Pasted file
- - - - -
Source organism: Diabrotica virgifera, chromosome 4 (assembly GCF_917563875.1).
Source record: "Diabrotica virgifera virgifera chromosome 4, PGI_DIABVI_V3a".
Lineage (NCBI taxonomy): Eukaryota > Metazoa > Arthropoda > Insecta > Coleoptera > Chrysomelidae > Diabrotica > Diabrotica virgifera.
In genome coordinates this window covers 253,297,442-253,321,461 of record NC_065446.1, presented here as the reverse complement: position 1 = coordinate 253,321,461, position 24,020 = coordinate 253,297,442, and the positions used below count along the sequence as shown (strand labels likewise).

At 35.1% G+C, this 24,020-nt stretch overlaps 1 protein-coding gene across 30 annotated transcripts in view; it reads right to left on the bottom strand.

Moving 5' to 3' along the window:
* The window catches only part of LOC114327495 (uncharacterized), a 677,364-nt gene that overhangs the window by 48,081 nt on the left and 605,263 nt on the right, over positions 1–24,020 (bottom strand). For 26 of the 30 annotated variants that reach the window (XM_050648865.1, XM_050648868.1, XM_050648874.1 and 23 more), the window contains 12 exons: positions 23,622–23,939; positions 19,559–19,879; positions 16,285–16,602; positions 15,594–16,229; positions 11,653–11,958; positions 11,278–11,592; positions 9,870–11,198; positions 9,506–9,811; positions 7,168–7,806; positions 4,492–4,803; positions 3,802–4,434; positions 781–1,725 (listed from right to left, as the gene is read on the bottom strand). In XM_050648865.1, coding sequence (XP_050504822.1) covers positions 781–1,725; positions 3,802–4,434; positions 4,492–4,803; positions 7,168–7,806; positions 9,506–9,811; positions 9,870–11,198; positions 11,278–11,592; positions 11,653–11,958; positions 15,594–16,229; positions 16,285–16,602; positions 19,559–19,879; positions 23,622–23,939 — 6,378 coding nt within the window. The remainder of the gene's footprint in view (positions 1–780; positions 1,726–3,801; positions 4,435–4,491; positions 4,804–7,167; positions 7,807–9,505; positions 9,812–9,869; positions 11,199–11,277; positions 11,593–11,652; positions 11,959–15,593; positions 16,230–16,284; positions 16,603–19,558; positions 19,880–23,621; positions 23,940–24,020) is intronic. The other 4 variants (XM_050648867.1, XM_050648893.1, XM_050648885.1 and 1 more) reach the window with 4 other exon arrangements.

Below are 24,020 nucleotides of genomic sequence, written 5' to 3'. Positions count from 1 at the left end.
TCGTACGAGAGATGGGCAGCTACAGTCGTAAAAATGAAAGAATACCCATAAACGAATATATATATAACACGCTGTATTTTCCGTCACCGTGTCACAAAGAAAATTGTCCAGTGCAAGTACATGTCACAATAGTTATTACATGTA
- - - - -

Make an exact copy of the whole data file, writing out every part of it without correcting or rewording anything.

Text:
Source organism: Diabrotica virgifera, chromosome 4 (assembly GCF_917563875.1).
Source record: "Diabrotica virgifera virgifera chromosome 4, PGI_DIABVI_V3a".
Lineage (NCBI taxonomy): Eukaryota > Metazoa > Arthropoda > Insecta > Coleoptera > Chrysomelidae > Diabrotica > Diabrotica virgifera.
In genome coordinates this window covers 253,297,442-253,321,461 of record NC_065446.1, presented here as the reverse complement: position 1 = coordinate 253,321,461, position 24,020 = coordinate 253,297,442, and the positions used below count along the sequence as shown (strand labels likewise).

At 35.1% G+C, this 24,020-nt stretch overlaps 1 protein-coding gene across 30 annotated transcripts in view; it reads right to left on the bottom strand.

Moving 5' to 3' along the window:
* The window catches only part of LOC114327495 (uncharacterized), a 677,364-nt gene that overhangs the window by 48,081 nt on the left and 605,263 nt on the right, over positions 1–24,020 (bottom strand). For 26 of the 30 annotated variants that reach the window (XM_050648865.1, XM_050648868.1, XM_050648874.1 and 23 more), the window contains 12 exons: positions 23,622–23,939; positions 19,559–19,879; positions 16,285–16,602; positions 15,594–16,229; positions 11,653–11,958; positions 11,278–11,592; positions 9,870–11,198; positions 9,506–9,811; positions 7,168–7,806; positions 4,492–4,803; positions 3,802–4,434; positions 781–1,725 (listed from right to left, as the gene is read on the bottom strand). In XM_050648865.1, coding sequence (XP_050504822.1) covers positions 781–1,725; positions 3,802–4,434; positions 4,492–4,803; positions 7,168–7,806; positions 9,506–9,811; positions 9,870–11,198; positions 11,278–11,592; positions 11,653–11,958; positions 15,594–16,229; positions 16,285–16,602; positions 19,559–19,879; positions 23,622–23,939 — 6,378 coding nt within the window. The remainder of the gene's footprint in view (positions 1–780; positions 1,726–3,801; positions 4,435–4,491; positions 4,804–7,167; positions 7,807–9,505; positions 9,812–9,869; positions 11,199–11,277; positions 11,593–11,652; positions 11,959–15,593; positions 16,230–16,284; positions 16,603–19,558; positions 19,880–23,621; positions 23,940–24,020) is intronic. The other 4 variants (XM_050648867.1, XM_050648893.1, XM_050648885.1 and 1 more) reach the window with 4 other exon arrangements.

Below are 24,020 nucleotides of genomic sequence, written 5' to 3'. Positions count from 1 at the left end.
TCGTACGAGAGATGGGCAGCTACAGTCGTAAAAATGAAAGAATACCCATAAACGAATATATATATAACACGCTGTATTTTCCGTCACCGTGTCACAAAGAAAATTGTCCAGTGCAAGTACATGTCACAATAGTTATTACATGTA